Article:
A Collection Transcribed
by Edmund Berkeley, Jr.
List of Letters
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, University of Virginia Library
Letter from Robert Carter to Captain John Hyde and Company, September 17, 17
Robert Carter writes to London merchants Captain John Hyde and Company, September 17, 17, to remind the merchants of a bill of exchange reported in an earlier letter, and relating his decision to order some "selling Goods." He reports the poor crop across the colony and in Maryland, and expresses his hope that the tobacco already sent to England will fetch good prices. In a post script, he reports the arrival of the firm's ship the Providence,
Capt. Woodward, with a load of salt which Carter notes he will assist the master in selling.
Letter from Robert Carter to Captain John Hyde
and Company, September 17, 17
Rappahannock, [Lancaster County, Virginia]
Capt. John Hyde & Compa[ny].
My last was Via Scotland to advise Y [ou of]
a bill of exchange
& myself had drawn upon You for [£50]
payable to John Bagge
to be answered out of Mrs. Burwells
I have been in suspence until this day whether I Shoul [d]
Send for any selling Goods or no but Im now come to a resolution to
have a small parcel I wish it be not too late, you pleased me so
Well in the last You sent me that I now send the Enclosed invoice to
You desiring Your care in the buying them & to send them in by the
first good conveniency that Offers If they are not so Early with
me as I could wish, I must blame
my own Irresolution, I have computed them
as well as I can &
reckon the cost of them will not amount to
Two hundred pound near,
It is now agreed on all hands from all parts of the coun=-try
Our crop is very mean both in Quantity & Quality I believe you'll
have the Same Account from Maryland, This with the Act of Parlia
ment Prohibiting stemmed Tobacco raises in us Expectations that
the Tobacco gone home will Advance Especially the stemmed I am
Gentlemen Your Most humble Servt
Per the [omission in text]
This very Instant Your
Ship the Providence Captain
Copy per [omission in text]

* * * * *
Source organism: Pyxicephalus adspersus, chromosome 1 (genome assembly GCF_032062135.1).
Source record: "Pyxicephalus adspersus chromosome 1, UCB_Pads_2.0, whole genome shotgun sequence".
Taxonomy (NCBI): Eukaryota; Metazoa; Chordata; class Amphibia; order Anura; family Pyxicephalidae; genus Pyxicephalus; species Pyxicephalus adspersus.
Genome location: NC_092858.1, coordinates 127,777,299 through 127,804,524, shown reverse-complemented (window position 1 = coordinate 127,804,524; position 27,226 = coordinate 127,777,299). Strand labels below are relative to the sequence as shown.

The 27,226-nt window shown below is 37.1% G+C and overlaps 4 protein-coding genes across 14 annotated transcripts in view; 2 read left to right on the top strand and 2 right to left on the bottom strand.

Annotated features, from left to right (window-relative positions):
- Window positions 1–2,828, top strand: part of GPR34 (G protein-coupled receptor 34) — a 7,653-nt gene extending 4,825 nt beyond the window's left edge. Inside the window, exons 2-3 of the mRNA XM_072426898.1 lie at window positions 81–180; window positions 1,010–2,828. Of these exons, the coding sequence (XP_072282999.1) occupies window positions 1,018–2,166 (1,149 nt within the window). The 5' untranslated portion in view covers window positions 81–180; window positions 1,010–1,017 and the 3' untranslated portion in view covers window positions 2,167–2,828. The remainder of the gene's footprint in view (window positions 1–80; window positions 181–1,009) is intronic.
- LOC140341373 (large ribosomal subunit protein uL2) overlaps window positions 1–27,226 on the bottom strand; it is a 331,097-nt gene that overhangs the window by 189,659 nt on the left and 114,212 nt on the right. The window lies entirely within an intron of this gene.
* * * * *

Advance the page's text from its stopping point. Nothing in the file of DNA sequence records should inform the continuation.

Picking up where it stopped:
is arrived before my door
with a Load of salt, and I believe we may help him to a Quick
Dispatch, he asks 8£ per Tun and I Shall not offer him less I Shall
help what I can in the dispose of his salt
Source copy consulted:
Robert Carter letter book, 1723 June 16-1724 April 23, Robert Carter Papers (acc. no. 3807), Albert and Shirley Small Special Collections Library, University of Virginia. There is a nineteenth-century transcript of this letter in the Minor-Blackford Papers, James Monroe Law Office and Museum, Fredericksburg, Virginia.
Robert Carter generally used a return address of "Rappahannock" for the river on which he lived rather than "Corotoman," the name of his home, on his correspondence, especially to merchants abroad. The county and colony have been added for clarity.
 A bill of exchange is a kind of check or promissory note without interest. It is used primarily in international trade, and is a written order by one person to pay another a specific sum on a specific date sometime in the future. If the bill of exchange is drawn on a bank, it is called a bank draft. If it is drawn on another party, it is called a trade draft. Sometimes a bill of exchange will simply be called a draft, but whereas a draft is always negotiable (transferable by endorsement), this is not necessarily true of a bill of exchange. ( "Dictionary of Financial Scam Terms" at
 The amount of the bill was given in Carter's letter to Hyde August 8, 1723
 This probably was John Bagge (1682?-1726), rector of St. Anne's Parish, Essex County, 1709-1711 and 1718-1726. He had served Sittenburne Parish in Richmond County, 1711-1716. ( John K. Nelson. A Blessed Company: Parishes, Parsons, and Parishoners in Anglican Virginia, 1690-1776.
[Chapel Hill and London: University of North Carolina Press, 2001]. p. 304.
 Thomas Woodward commanded the Providence
during a number of voyages to the colony, 1723-1727. (Adm. 68/194 and 195, Virginia Colonial Records Project, Albert and Shirley Small Special Collections Library, University of Virginia.)